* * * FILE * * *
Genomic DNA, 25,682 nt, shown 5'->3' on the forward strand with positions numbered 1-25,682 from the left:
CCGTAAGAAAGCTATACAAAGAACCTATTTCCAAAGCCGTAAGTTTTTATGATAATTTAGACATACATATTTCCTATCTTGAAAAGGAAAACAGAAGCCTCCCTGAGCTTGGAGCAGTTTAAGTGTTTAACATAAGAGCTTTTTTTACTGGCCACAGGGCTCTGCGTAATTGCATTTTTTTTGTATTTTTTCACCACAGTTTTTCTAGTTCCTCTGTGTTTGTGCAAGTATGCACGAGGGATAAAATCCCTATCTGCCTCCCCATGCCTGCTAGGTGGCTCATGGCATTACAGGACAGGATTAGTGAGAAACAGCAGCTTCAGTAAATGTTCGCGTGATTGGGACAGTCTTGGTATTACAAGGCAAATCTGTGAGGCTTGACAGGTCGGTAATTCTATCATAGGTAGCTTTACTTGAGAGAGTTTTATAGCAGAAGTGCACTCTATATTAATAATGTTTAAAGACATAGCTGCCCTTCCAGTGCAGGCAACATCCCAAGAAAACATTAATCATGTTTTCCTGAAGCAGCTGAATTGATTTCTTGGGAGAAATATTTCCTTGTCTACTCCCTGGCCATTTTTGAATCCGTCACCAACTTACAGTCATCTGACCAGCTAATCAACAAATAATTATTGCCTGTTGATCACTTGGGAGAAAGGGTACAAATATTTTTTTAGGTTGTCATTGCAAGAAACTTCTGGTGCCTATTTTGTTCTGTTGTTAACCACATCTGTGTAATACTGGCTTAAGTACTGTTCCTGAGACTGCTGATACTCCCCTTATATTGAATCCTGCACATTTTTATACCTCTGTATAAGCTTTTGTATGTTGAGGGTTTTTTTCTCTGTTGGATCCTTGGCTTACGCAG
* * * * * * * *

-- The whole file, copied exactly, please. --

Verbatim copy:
Genomic DNA, 25,682 nt, shown 5'->3' on the forward strand with positions numbered 1-25,682 from the left:
CCGTAAGAAAGCTATACAAAGAACCTATTTCCAAAGCCGTAAGTTTTTATGATAATTTAGACATACATATTTCCTATCTTGAAAAGGAAAACAGAAGCCTCCCTGAGCTTGGAGCAGTTTAAGTGTTTAACATAAGAGCTTTTTTTACTGGCCACAGGGCTCTGCGTAATTGCATTTTTTTTGTATTTTTTCACCACAGTTTTTCTAGTTCCTCTGTGTTTGTGCAAGTATGCACGAGGGATAAAATCCCTATCTGCCTCCCCATGCCTGCTAGGTGGCTCATGGCATTACAGGACAGGATTAGTGAGAAACAGCAGCTTCAGTAAATGTTCGCGTGATTGGGACAGTCTTGGTATTACAAGGCAAATCTGTGAGGCTTGACAGGTCGGTAATTCTATCATAGGTAGCTTTACTTGAGAGAGTTTTATAGCAGAAGTGCACTCTATATTAATAATGTTTAAAGACATAGCTGCCCTTCCAGTGCAGGCAACATCCCAAGAAAACATTAATCATGTTTTCCTGAAGCAGCTGAATTGATTTCTTGGGAGAAATATTTCCTTGTCTACTCCCTGGCCATTTTTGAATCCGTCACCAACTTACAGTCATCTGACCAGCTAATCAACAAATAATTATTGCCTGTTGATCACTTGGGAGAAAGGGTACAAATATTTTTTTAGGTTGTCATTGCAAGAAACTTCTGGTGCCTATTTTGTTCTGTTGTTAACCACATCTGTGTAATACTGGCTTAAGTACTGTTCCTGAGACTGCTGATACTCCCCTTATATTGAATCCTGCACATTTTTATACCTCTGTATAAGCTTTTGTATGTTGAGGGTTTTTTTCTCTGTTGGATCCTTGGCTTACGCAG